[Editor’s note: In September of 2018, Olympic champion swimmer and world record holder Sun Yang had a run-in with drug testers that resulted in one of Sun’s bodyguards smashing a vial of his blood that was intended to be used to examine whether or not he was compliant with anti-doping rules. That much is fact. After that, the details get murky. In July, The Guardian leaked the full 59-page FINA Doping Panel report about the incident, to the chagrin of FINA, and this, at a minimum, illuminated the details of the “he said, she said” of that night. The report doesn’t answer all of the questions, but it is the best available information about what happened that night. The thought of poring through 59 pages of a doping panel report is a daunting time commitment, and making sense of it all and tying those dots together can be difficult. The result is that there has been a lot of misinformation about the incident, the panel, and its report circulating on pool decks and on social media. Between now and the November 15th-scheduled appeal hearing about the incident, we’re going to spend some time breaking down the report into more digestible pieces for our readers. This will include pulling in information not in the report where appropriate, examining rules cited, shedding light on who is involved, and helping our readers to better understand the knowns, the unknowns, and the process of this saga.]
The following is part two of a four-part series. Read part one here.
Sun Yang and the doping control officer had a history
A year before the incident in question, Sun Yang took issue with the unnamed female doping control officer presiding over his sample collection this time around. In 2017, the officer was a doping control assistant, in training to become an officer.
In his supplementary report on the testing instance in 2017, then-presiding officer Mario Artus Do Santos Simoes, an “experienced” DCO from Portugal, according to the report, wrote that Sun was “extremely rude, abusive, and uncooperative,” especially toward the doping control assistant on the case. Sun wrote that the DCA “lacked proper accreditation and also lacked authorization to perform her assigned role.”
The report does not make clear if these concerns were ever addressed. A year later, however, the former DCA –now fully accredited as an International Doping Tests & Management officer – arrived at Sun’s house, this time with her own assistant.
But it was again with the assistant on his case that Sun took issue, not the officer whose credentials he had doubted a year earlier.
The new DCA on the case (who was male, as will be important later on) showed Sun’s camp his national identification card, and the blood collection assistant provided a nurse’s certificate. Sun eventually took issue with both individuals’ forms of identification.
In the DCA’s case, the DCO told Sun that she had appointed and trained him to perform the tasks for which he would be responsible. His only job was to witness “the passing and collection of urine.”
The DCO told Sun that both her assistant and the BCA had signed statements of confidentiality, but they are considered internal IDTM documents, so she did not bring them with. Sun “insisted” that the DCA leave the doping control station, and the BCA drew his blood; at the time, Sun took no issue with that part of the process. The blood samples were placed inside “secure containers inside the cool box,” which was placed on a table in the station.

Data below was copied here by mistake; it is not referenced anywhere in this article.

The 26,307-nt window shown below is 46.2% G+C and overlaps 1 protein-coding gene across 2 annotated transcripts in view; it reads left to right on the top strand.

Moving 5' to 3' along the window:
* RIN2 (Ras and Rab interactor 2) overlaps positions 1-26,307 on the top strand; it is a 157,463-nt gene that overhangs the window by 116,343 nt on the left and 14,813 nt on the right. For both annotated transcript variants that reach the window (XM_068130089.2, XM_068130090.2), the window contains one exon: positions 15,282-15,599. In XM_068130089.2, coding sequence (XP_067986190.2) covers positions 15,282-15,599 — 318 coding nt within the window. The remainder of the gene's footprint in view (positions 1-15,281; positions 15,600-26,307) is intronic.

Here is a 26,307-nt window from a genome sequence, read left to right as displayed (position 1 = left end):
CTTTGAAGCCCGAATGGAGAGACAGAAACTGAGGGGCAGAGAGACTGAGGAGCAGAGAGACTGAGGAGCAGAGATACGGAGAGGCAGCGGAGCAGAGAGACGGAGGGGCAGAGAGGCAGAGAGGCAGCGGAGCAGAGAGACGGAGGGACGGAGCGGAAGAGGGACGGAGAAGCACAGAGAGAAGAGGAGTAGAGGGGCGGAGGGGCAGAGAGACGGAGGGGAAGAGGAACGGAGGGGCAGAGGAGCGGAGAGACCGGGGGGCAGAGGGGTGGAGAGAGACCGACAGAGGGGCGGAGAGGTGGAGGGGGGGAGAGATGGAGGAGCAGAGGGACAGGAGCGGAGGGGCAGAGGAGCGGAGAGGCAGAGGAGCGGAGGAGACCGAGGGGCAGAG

But Sun still needed to give his urine sample, which would involve the DCA.
The DCO explained that she would control every aspect of the testing process but Sun was not satisfied. The DCO showed Sun the DCA’s contact information in a digital company portal, and it matched his ID, but SUN was still not appeased as it lacked the DCA’s photo.
A call was made to Cheng Hao, head of the Chinese National Swimming Team. He agreed that not only did the DCA need proper authorization from the IDTM, but also that the BCA’s authorization had been insufficient.
It was at that point that Sun needed to urinate, and as he was unhappy with any options given to him (including to have his mother watch), the DCO stepped out to call her superior. While she was gone, Sun left to urinate, unsupervised. The DCO warned Sun that this behavior “could constitute” – the “could” being a critical word here – an anti-doping rule violation. Sun argued that because no acceptable male DCA was present, he hadn’t been properly notified of his test, and thus, it could not count against him.
Sun called his personal doctor, Dr. Ba, who agreed with Cheng that neither assistant was properly authorized. Ba additionally called a colleague, Dr. Han, who agreed with the prior assessments and told the DCO as much. While the DCO reiterated her stance that she personally was in control of the situation, Sun’s camp did not yield. They maintained that i) the DCA did not have proper IDTM authorization and thus no urine was required to be provided and none would be collected, and ii) the blood that had been collected was done by a “non-authorized and non-qualified BCA,” so could not be taken for testing.
As this is all going down, Sun alleges that he saw the DCA take photos of him inside the doping control station. Sun confronted the DCA, and the DCA deleted some pictures from his phone. The sides will later disagree as to what the pictures were of.